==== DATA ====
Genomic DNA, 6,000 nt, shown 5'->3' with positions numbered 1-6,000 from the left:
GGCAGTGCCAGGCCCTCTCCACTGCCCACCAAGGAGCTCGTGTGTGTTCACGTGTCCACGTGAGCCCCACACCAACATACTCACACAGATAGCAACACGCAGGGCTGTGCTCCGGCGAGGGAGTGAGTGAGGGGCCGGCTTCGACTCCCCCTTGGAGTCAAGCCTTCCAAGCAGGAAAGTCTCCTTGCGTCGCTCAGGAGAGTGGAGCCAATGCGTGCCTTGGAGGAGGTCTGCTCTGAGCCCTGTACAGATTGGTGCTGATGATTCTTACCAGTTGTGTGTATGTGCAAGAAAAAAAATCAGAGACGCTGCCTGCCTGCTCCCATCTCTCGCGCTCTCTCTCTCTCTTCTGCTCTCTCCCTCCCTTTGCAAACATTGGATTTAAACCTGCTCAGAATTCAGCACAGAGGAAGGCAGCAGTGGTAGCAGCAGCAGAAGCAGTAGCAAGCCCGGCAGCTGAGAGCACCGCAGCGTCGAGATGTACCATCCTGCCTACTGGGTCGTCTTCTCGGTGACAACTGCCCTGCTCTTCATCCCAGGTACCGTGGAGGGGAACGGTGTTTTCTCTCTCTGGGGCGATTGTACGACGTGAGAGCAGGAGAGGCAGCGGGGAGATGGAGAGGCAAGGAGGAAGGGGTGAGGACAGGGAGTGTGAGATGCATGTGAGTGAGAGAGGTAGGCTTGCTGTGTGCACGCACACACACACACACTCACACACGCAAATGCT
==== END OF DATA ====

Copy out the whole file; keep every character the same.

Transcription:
Genomic DNA, 6,000 nt, shown 5'->3' with positions numbered 1-6,000 from the left:
GGCAGTGCCAGGCCCTCTCCACTGCCCACCAAGGAGCTCGTGTGTGTTCACGTGTCCACGTGAGCCCCACACCAACATACTCACACAGATAGCAACACGCAGGGCTGTGCTCCGGCGAGGGAGTGAGTGAGGGGCCGGCTTCGACTCCCCCTTGGAGTCAAGCCTTCCAAGCAGGAAAGTCTCCTTGCGTCGCTCAGGAGAGTGGAGCCAATGCGTGCCTTGGAGGAGGTCTGCTCTGAGCCCTGTACAGATTGGTGCTGATGATTCTTACCAGTTGTGTGTATGTGCAAGAAAAAAAATCAGAGACGCTGCCTGCCTGCTCCCATCTCTCGCGCTCTCTCTCTCTCTTCTGCTCTCTCCCTCCCTTTGCAAACATTGGATTTAAACCTGCTCAGAATTCAGCACAGAGGAAGGCAGCAGTGGTAGCAGCAGCAGAAGCAGTAGCAAGCCCGGCAGCTGAGAGCACCGCAGCGTCGAGATGTACCATCCTGCCTACTGGGTCGTCTTCTCGGTGACAACTGCCCTGCTCTTCATCCCAGGTACCGTGGAGGGGAACGGTGTTTTCTCTCTCTGGGGCGATTGTACGACGTGAGAGCAGGAGAGGCAGCGGGGAGATGGAGAGGCAAGGAGGAAGGGGTGAGGACAGGGAGTGTGAGATGCATGTGAGTGAGAGAGGTAGGCTTGCTGTGTGCACGCACACACACACACACTCACACACGCAAATGCT